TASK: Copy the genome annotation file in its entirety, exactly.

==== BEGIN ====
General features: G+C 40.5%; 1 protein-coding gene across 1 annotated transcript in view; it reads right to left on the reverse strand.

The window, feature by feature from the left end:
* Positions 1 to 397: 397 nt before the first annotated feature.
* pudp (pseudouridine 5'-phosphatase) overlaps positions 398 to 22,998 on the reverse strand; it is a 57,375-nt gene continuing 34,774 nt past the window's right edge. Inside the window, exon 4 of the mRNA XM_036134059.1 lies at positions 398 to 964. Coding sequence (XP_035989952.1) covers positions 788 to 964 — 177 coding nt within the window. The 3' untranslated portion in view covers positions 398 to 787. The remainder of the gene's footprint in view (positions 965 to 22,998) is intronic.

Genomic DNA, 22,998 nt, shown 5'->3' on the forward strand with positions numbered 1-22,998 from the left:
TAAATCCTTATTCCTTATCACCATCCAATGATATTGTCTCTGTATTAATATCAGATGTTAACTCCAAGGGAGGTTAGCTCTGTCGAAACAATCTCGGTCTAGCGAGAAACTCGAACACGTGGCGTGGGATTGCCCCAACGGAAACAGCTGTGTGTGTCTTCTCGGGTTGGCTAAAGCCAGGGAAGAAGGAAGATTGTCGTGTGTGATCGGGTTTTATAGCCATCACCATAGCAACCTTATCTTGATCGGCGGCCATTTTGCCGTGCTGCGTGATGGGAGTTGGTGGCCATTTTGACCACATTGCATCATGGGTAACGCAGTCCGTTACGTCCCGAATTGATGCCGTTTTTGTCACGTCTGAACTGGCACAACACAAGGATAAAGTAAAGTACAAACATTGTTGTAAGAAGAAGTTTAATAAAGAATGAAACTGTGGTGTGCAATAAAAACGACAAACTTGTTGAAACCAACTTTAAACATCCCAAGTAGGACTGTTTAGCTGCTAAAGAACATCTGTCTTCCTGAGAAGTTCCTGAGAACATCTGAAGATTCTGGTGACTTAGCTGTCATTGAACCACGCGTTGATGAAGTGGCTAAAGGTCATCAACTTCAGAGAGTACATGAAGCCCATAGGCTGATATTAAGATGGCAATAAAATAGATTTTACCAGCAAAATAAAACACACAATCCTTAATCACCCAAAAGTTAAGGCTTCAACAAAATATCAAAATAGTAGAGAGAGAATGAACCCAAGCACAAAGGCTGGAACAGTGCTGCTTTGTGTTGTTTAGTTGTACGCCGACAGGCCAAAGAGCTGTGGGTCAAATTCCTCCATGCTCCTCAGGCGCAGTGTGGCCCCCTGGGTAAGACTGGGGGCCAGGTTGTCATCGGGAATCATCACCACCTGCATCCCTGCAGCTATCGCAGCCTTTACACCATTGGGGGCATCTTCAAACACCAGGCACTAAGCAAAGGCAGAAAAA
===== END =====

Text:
General features: G+C 40.5%; 1 protein-coding gene across 1 annotated transcript in view; it reads right to left on the reverse strand.

The window, feature by feature from the left end:
* Positions 1 to 397: 397 nt before the first annotated feature.
* pudp (pseudouridine 5'-phosphatase) overlaps positions 398 to 22,998 on the reverse strand; it is a 57,375-nt gene continuing 34,774 nt past the window's right edge. Inside the window, exon 4 of the mRNA XM_036134059.1 lies at positions 398 to 964. Coding sequence (XP_035989952.1) covers positions 788 to 964 — 177 coding nt within the window. The 3' untranslated portion in view covers positions 398 to 787. The remainder of the gene's footprint in view (positions 965 to 22,998) is intronic.

Genomic DNA, 22,998 nt, shown 5'->3' on the forward strand with positions numbered 1-22,998 from the left:
TAAATCCTTATTCCTTATCACCATCCAATGATATTGTCTCTGTATTAATATCAGATGTTAACTCCAAGGGAGGTTAGCTCTGTCGAAACAATCTCGGTCTAGCGAGAAACTCGAACACGTGGCGTGGGATTGCCCCAACGGAAACAGCTGTGTGTGTCTTCTCGGGTTGGCTAAAGCCAGGGAAGAAGGAAGATTGTCGTGTGTGATCGGGTTTTATAGCCATCACCATAGCAACCTTATCTTGATCGGCGGCCATTTTGCCGTGCTGCGTGATGGGAGTTGGTGGCCATTTTGACCACATTGCATCATGGGTAACGCAGTCCGTTACGTCCCGAATTGATGCCGTTTTTGTCACGTCTGAACTGGCACAACACAAGGATAAAGTAAAGTACAAACATTGTTGTAAGAAGAAGTTTAATAAAGAATGAAACTGTGGTGTGCAATAAAAACGACAAACTTGTTGAAACCAACTTTAAACATCCCAAGTAGGACTGTTTAGCTGCTAAAGAACATCTGTCTTCCTGAGAAGTTCCTGAGAACATCTGAAGATTCTGGTGACTTAGCTGTCATTGAACCACGCGTTGATGAAGTGGCTAAAGGTCATCAACTTCAGAGAGTACATGAAGCCCATAGGCTGATATTAAGATGGCAATAAAATAGATTTTACCAGCAAAATAAAACACACAATCCTTAATCACCCAAAAGTTAAGGCTTCAACAAAATATCAAAATAGTAGAGAGAGAATGAACCCAAGCACAAAGGCTGGAACAGTGCTGCTTTGTGTTGTTTAGTTGTACGCCGACAGGCCAAAGAGCTGTGGGTCAAATTCCTCCATGCTCCTCAGGCGCAGTGTGGCCCCCTGGGTAAGACTGGGGGCCAGGTTGTCATCGGGAATCATCACCACCTGCATCCCTGCAGCTATCGCAGCCTTTACACCATTGGGGGCATCTTCAAACACCAGGCACTAAGCAAAGGCAGAAAAA